Pollies

Alumni Update: Porter & The Pollies

Sloane Spencer — What’s happening with your new album?

Chris Porter (better known as Porter) — Well, that depends on which one. I’ve had a busy year! I just released the new Porter and The Pollies EP. Shortly after my move from Birmingham, Alabama, to Austin, Texas, I was in a funk of sorts, and while talking to my brother-in-arms Jay Burgess (of The Pollies), we decided to go honest with this idea of a Porter/Pollies collaboration. We had kicked the idea around green rooms for a while, and were interested to hear how I would sound fronting a full band, and how the Pollies would sound with my country ass on vocals. We decided that the session was just what we needed, for ourselves and our bands. I bought a big ass red guitar and drove down to The Shoals with a handful of tunes. When I arrived we soon all realized what a state of disrepair we were all in. 2012 had been bittersweet to say the least, and it was cathartic to be around my brothers again. Somewhere in there we cut some tracks. We opted to go as live as possible with the tracking and forgot to turn on the click track. The product is more amazing than I could have ever hoped for. It’s buzzy and fuzzy, and a little drunk and surly — covers all of the bases we wanted it to, and represents the week that we shared making it to a T. I’m so proud of it.

I am also heading into the studio in December to cut my first solo full length record. For that I am blessed to be able to work with Will Johnson (Centro-Matic/ South San Gabriel) as my producer, along with Chris Masterson (Steve Earle/Son Volt/ The Mastersons), Eleanor Whitmore (Steve Earle, The Mastersons, and everybody else that’s great), and my lovely girlfriend Bonnie Whitmore (who needs no introduction). There is an Indiegogo floating around there somewhere, but I won’t solicit funds through here. You will be hearing a lot more about that in the coming weeks. (NOTE: I added the link to his fundraiser anyway. SS)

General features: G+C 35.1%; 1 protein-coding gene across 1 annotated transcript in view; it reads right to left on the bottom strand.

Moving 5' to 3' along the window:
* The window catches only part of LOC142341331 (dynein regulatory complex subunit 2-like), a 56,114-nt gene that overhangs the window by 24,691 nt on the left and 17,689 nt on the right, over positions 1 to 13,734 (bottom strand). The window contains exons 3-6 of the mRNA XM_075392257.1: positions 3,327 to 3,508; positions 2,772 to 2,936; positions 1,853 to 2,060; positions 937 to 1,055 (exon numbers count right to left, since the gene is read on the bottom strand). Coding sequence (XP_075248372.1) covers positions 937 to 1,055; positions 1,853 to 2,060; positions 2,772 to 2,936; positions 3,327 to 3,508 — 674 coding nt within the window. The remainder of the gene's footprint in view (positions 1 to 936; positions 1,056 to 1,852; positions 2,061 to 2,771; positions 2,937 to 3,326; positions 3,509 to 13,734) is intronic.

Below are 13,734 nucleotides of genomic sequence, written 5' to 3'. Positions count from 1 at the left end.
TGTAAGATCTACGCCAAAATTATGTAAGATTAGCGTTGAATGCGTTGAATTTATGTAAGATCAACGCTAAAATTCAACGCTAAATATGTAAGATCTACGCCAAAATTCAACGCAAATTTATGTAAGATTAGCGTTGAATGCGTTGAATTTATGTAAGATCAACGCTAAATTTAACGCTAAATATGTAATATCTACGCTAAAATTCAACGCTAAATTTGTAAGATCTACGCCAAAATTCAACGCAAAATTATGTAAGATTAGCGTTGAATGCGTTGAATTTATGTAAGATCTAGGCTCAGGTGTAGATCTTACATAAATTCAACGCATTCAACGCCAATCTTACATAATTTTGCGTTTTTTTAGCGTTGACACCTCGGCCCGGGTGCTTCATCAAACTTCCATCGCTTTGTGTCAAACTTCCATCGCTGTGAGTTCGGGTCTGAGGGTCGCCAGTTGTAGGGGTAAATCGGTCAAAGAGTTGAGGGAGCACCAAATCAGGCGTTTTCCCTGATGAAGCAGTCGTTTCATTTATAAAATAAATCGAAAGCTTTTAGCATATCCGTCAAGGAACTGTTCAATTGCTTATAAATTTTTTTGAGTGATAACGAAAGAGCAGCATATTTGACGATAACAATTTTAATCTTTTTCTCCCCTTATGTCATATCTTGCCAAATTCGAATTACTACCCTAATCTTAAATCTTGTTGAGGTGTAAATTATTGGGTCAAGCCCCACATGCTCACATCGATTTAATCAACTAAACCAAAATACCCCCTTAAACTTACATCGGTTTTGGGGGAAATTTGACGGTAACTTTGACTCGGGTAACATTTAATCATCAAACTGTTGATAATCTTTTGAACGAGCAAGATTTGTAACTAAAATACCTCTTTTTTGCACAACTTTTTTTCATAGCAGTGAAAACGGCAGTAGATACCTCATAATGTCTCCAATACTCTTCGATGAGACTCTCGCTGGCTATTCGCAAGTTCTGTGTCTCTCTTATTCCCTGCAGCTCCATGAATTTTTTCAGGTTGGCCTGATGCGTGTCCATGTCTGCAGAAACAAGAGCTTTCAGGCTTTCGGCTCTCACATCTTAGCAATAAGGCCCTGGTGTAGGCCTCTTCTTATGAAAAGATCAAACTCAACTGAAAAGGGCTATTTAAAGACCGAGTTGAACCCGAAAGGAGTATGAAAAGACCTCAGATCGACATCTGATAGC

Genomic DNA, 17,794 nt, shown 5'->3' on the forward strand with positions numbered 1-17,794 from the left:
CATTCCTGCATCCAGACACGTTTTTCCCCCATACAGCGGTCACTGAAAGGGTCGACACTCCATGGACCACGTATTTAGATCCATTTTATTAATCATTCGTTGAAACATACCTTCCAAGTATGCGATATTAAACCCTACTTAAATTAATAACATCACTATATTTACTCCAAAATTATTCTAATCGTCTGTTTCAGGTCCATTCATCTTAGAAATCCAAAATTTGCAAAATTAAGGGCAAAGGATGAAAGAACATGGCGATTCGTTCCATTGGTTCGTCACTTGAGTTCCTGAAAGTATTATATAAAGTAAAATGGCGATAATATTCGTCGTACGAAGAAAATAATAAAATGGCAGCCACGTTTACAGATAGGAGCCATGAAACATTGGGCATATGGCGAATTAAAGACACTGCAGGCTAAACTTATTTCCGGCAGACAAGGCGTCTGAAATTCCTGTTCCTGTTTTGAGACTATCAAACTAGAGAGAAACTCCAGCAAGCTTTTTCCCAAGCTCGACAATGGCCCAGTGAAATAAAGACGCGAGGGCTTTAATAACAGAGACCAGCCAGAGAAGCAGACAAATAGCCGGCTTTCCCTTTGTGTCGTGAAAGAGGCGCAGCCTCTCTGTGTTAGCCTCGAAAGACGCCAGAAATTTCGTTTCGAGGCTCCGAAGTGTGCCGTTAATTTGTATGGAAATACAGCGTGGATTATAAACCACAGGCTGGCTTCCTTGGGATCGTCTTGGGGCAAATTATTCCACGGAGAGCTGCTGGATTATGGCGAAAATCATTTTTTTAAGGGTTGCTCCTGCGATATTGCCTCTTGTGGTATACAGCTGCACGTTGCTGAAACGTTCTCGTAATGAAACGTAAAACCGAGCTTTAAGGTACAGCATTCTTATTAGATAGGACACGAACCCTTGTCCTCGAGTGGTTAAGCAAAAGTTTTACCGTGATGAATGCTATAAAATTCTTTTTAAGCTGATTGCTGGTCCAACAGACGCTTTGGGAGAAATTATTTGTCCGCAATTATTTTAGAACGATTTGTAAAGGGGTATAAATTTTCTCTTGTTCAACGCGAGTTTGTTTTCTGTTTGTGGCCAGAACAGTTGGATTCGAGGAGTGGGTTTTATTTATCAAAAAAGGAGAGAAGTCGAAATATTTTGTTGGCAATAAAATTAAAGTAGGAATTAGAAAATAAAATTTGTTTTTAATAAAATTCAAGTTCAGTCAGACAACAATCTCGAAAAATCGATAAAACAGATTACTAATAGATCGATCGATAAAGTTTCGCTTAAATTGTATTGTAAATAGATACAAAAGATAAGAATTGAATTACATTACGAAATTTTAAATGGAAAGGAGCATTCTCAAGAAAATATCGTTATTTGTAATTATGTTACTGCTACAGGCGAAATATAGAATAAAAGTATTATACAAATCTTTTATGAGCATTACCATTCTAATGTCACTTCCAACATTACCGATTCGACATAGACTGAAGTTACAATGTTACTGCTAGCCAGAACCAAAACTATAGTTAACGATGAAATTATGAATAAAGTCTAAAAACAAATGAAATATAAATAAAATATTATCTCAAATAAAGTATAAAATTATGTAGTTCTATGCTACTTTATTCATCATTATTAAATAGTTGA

SS — It’s been a couple of albums since we featured you on Country Fried Rock radio show. What’s changed with your music?

Porter — WOW! When we spoke, I was in a smelly van with the infamous Back Row Baptists! It’s been a while and The Baptists are all doing really well! I still front Some Dark Holler with Helen Gassenheimer (the most talented lady ever), and have criss-crossed the country a few times with that. Last fall Helen and I gave birth to a very special little record called Hollow Chest [Explicit]
which we released on This Is American Music. We are still focused on touring and recording, so after the solo full length, expect to hear more from Some Dark Holler.

SS — What’s working for you? Where do you see things heading?

Porter — I’m doing my best to make my new material the strongest it has ever been. My move to Austin has thrown me in with an amazing cast of songwriters who not only inspire me to write, but force me to write better than I ever have. The tunes that I have prepared for this solo full length, touch on themes that my previous work passed over. Don’t worry, there is still plenty of fire and brimstone, but there are also some understated sentiments present that y’all might not expect from the guy whose band was once referred to as “the drunk Civil Wars.”

Where do I see things heading? Around in circles. In a good way.

porter and the pollies cover
Buy the album on Bandcamp: https://somedarkholler.bandcamp.com/

Tracklist
1. Your Hometown
2. Fourth of July
3. Wood and Steel
4. Rest The Bones
5. When I Get Home
6. Blood on My Hands

Chris Porter – Guitar, Vox
Jay Burgess – Guitar, Vox, Producer
Chris James – Bass